EA’s past is ridden with brilliant successes that lead to subsequent arrogance. It was the largest video-game maker in the world in the 2000s; and, like many successful companies, it started to treat its success as an entitlement, not as a hard-earned victory. In the mid-2000s it started to make too many games, and the quality of its games drastically declined. To make things worse, Nintendo came out with Wii, less powerful then Sony’s or Microsoft’s high-definition system, but instead of a joystick it came with motion control. Since Wii was underpowered, EA did not expect it to be a success and did not develop many titles for it. When Wii became an overnight success, EA had to catch up.
Over last few years EA regained its focus and cut down the number of games introduced every year from 52 to a dozen. The quality of EA games improved dramatically. On the surface it looks like EA’s sales have stagnated for years, but they have not. EA has been winding down the distribution of games made by other publishers, and so low-margin distribution revenues declined from over $600 million a few years ago to about $200 million today, masking healthy growth in EA’s core games business.
A four-month decline in packaged games sales sends shivers through investors, but it should not. The bulk of the decline is happening in handheld devices (Nintendo DS software sales were down 78%) that have been losing market share to smartphones (more on that later). Also, Nintendo Wii sales were down 47% – its standard-definition console has been losing market share at a very fast pace to Microsoft’s Xbox. Xbox has a much more powerful processor, more advanced graphics, and its Kinect camera reads gestures – no need to wave around the bulky Wii remote (finally Microsoft is ahead of the game in something). Of course these statistics only cover packaged games and don’t count digitally distributed games, which are growing by leaps and bounds.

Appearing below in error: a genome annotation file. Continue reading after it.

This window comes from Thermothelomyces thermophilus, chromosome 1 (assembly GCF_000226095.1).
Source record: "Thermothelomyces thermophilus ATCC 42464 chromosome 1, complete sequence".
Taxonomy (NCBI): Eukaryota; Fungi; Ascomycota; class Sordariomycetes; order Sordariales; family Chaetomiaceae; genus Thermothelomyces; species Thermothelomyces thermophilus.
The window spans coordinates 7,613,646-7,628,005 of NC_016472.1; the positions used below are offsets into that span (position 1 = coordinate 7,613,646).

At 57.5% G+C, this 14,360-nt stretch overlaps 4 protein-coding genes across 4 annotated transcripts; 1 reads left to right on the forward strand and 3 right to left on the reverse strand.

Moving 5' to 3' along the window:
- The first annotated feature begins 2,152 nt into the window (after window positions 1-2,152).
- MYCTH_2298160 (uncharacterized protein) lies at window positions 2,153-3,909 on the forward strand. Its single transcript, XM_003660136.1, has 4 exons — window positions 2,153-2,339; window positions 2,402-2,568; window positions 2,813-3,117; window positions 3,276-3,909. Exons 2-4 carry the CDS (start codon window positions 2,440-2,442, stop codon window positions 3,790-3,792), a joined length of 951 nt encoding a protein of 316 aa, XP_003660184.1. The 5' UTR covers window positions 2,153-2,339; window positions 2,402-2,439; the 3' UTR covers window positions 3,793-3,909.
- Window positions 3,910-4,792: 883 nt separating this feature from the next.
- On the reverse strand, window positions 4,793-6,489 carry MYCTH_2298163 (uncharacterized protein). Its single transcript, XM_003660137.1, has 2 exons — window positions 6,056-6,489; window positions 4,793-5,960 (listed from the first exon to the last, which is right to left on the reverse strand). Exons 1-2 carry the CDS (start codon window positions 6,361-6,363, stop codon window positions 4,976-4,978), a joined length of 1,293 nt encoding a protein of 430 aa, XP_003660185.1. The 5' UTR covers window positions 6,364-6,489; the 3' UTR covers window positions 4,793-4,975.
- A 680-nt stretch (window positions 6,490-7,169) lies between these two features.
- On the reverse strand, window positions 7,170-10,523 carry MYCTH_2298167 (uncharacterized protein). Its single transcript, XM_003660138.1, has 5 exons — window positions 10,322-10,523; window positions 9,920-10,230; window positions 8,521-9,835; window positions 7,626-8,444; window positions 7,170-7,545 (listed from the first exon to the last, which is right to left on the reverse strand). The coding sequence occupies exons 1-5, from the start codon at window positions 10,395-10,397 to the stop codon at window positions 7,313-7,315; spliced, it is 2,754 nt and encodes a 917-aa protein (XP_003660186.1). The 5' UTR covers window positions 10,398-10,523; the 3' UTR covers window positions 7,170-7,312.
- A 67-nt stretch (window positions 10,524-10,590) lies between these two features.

There are two growth themes that attracted us to Electronic Arts: increasing revenues and expanding profit margins.
Imagine this situation: You are sitting in the dental office, waiting for your turn in the chair, and across from you is a woman in her mid-thirties or early forties, playing a video game on a handheld device (a Gameboy or Sony PlayStation Portable). This image doesn’t fit well with our societal norms – adults are not supposed to play video games, at least not in public. But the iPhone and subsequently other smartphones have changed that – the social stigma is gone, and playing games in public is not exclusive to rotten kids, not anymore. Plus, nobody knows whether you playing a game, texting, or emailing.
Adults are a perfect demographic for games: we take public transportation, go to doctors who value their own time more than ours, drive kids to practices (more waiting); in other words we have a lot of idle time, and since the high-IQ (smart) phone is always with us, we kill time playing games. For the price of Starbuck’s super-duper Frappuccino and a scone, we can buy a few hours of entertainment. In addition, adults are the perfect demographic because we have money (at least more money than kids). The smartphone gaming industry is still in its infancy (for instance, smartphone market share in the US is about 35% ); and as prices drop and the price gap between dumb and smartphones narrows, smartphone market share has the potential to double, which will lead to more gamers globally.
And then there is Facebook. Facebook is arguably the best time-wasting website known to man (and woman). It presents another opportunity for game makers, opening up a new timeslot that was previously unavailable to most adults: playing games at work (while you are supposed to be working). This market was virtually nonexistent heretofore: installing games on one’s employer’s computer was not done, because it left evidence of mischief. But Web-based Facebook-type games are not graphics- and time-intensive and don’t require a big time commitment.